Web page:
A diagnosis of cancer can be a very overwhelming and emotional process. Questions of mortality, treatment, family, and more can come up. For young adults in particular, one of the many questions that need to be answered relates to the question of having children in the future. Oncofertility is one of the approaches to answering this and other questions.
Will treatment affect the chances of having a child in the future? What if someone doesn’t have a partner yet, or doesn’t know if they want children in the future? What if the cancer diagnosis requires surgery that completely eliminates the chance to have children?
What is Oncofertility?
Oncofertility bridges the gap between oncology and fertility preservation and allows patients of reproductive age to have options for future children. In 2013, the American Society of Clinical Oncology (ASCO) updated their guidelines to recommend that health care providers should discuss fertility preservation (FP) with all cancer patients of reproductive age and refer to reproductive specialists if the patient expresses interest. For males, the ideal FP method is sperm banking. Experimental methods include testicular tissue freezing and testicular shielding (placing a shield over the testicles during radiation treatment).
For women, the most successful current FP options include embryo and oocyte (egg) freezing. Ovarian tissue cryopreservation is considered experimental. Additional alternative options include ovarian transposition (moving the ovaries to a different part of the body during cancer treatments to protect the ovaries) and ovarian suppression (stopping the ovaries from producing estrogen). A discussion of FP between a patient and their physician also is recommended to include the availability of alternative family-building options, which includes the use of donor sperm, donor eggs, donor embryos, surrogacy, or adoption.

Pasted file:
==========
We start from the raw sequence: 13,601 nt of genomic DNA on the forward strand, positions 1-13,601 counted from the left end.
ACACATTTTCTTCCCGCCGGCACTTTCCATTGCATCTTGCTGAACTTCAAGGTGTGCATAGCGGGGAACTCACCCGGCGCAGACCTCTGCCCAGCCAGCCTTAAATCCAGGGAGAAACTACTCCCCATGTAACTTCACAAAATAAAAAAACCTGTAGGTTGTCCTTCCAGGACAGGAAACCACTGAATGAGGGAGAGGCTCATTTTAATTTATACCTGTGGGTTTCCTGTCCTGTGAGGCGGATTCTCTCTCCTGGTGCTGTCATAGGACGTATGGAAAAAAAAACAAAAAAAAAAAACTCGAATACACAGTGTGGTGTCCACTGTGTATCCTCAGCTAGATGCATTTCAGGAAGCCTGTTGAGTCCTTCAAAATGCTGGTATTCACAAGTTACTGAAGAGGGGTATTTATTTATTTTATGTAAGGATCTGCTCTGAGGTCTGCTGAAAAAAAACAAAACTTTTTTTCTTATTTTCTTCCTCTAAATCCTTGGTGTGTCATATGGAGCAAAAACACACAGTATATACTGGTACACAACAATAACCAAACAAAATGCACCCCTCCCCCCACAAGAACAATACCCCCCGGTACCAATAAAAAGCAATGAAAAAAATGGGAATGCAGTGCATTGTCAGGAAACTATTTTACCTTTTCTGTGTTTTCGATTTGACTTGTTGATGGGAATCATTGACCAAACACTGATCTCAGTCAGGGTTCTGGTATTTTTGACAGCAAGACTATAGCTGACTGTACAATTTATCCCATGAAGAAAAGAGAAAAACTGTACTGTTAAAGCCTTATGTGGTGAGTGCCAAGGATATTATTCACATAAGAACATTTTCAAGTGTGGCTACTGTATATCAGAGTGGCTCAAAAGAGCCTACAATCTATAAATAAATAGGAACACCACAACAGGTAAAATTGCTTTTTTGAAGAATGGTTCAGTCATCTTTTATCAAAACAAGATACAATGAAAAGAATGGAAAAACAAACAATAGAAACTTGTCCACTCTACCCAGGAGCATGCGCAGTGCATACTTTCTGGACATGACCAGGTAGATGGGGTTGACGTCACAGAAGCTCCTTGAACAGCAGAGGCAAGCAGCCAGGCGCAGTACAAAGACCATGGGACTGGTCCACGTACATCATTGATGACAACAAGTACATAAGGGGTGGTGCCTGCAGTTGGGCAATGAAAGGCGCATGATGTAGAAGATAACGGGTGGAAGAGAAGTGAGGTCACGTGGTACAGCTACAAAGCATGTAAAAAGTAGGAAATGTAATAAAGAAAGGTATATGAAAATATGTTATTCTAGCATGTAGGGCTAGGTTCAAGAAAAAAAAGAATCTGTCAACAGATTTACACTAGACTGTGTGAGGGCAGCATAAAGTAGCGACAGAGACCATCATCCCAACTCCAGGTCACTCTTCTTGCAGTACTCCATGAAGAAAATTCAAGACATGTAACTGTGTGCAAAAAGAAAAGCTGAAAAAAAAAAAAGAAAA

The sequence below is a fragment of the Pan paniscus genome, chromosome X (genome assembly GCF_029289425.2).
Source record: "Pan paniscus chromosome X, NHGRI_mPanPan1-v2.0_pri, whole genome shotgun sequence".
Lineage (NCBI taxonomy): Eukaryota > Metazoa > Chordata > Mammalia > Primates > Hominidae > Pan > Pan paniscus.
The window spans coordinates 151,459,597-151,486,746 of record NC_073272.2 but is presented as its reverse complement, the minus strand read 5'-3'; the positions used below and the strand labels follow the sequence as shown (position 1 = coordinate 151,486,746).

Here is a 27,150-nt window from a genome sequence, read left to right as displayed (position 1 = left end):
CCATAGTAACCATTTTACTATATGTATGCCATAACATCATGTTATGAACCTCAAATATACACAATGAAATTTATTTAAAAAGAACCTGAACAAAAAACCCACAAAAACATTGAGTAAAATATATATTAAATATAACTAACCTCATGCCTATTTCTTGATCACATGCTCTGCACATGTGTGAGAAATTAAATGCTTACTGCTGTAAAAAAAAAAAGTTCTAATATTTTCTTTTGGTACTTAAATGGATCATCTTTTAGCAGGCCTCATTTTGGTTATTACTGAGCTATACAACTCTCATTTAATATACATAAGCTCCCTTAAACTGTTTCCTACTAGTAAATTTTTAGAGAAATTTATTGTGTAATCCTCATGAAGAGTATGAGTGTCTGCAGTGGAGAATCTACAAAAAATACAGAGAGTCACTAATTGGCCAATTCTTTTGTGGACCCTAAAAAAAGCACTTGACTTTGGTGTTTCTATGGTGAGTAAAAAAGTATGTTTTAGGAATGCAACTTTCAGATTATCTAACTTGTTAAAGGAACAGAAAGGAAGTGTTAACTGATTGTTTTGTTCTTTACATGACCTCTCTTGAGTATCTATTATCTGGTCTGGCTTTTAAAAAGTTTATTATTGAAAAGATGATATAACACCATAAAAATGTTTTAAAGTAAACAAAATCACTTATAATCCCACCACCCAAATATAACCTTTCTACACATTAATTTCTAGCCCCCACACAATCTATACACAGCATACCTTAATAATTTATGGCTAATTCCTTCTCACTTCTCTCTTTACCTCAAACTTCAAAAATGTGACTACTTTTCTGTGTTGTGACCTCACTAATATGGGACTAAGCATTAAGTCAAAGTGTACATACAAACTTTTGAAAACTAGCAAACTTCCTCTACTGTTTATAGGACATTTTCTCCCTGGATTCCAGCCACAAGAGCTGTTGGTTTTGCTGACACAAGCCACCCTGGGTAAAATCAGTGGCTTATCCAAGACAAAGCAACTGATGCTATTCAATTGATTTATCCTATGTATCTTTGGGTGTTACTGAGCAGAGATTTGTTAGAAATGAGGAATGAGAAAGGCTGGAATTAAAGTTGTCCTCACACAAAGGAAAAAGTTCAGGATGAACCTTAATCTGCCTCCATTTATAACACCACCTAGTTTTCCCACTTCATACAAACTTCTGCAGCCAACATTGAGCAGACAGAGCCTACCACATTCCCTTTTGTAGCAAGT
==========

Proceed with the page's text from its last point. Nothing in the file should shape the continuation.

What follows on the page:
Genetics & Oncofertility
Younger individuals are being diagnosed with cancer every year. For many hereditary cancer syndromes, individuals can be diagnosed with cancer as early as childhood. For example, hereditary breast and ovarian cancer syndrome can possibly cause individuals to have a diagnosis of ovarian or breast cancer in their 20’s or younger. In addition, if someone is found to have a mutation in the BRCA1 or BRCA2 genes that causes hereditary breast and ovarian cancer syndrome, several preventative options include mastectomy or oophorectomy (removing the ovaries) before cancer occurs. FP provides these individuals to still have the option of having children in the future and greatly reduce the risk of breast or ovarian cancer by pursuing all treatment options.
In addition to individuals diagnosed with cancer, their partners are also provided with options for the future. Studies have shown that a great majority of young female cancer patients have partners, and that partners often attend medical visits and provide support to cancer patients. In addition, health care providers have reported that fertility is an important concern to partners. The field of oncofertility can provide options and a future for a family as a whole.
Genetic Testing & Counseling for Cancer, Fertility & Other Concerns
If you have been newly diagnosed with cancer and would like to know what your reproductive options are, please ask your physician or a genetic counselor. If you have a family history of cancer and would like to know if you are at risk of a hereditary cancer syndrome, please contact AT-GC to meet with a genetic counselor. Genetic counselors can review your options for genetic testing in addition to discussing environmental risk factors for cancer, risk for other family members, and risk to future children.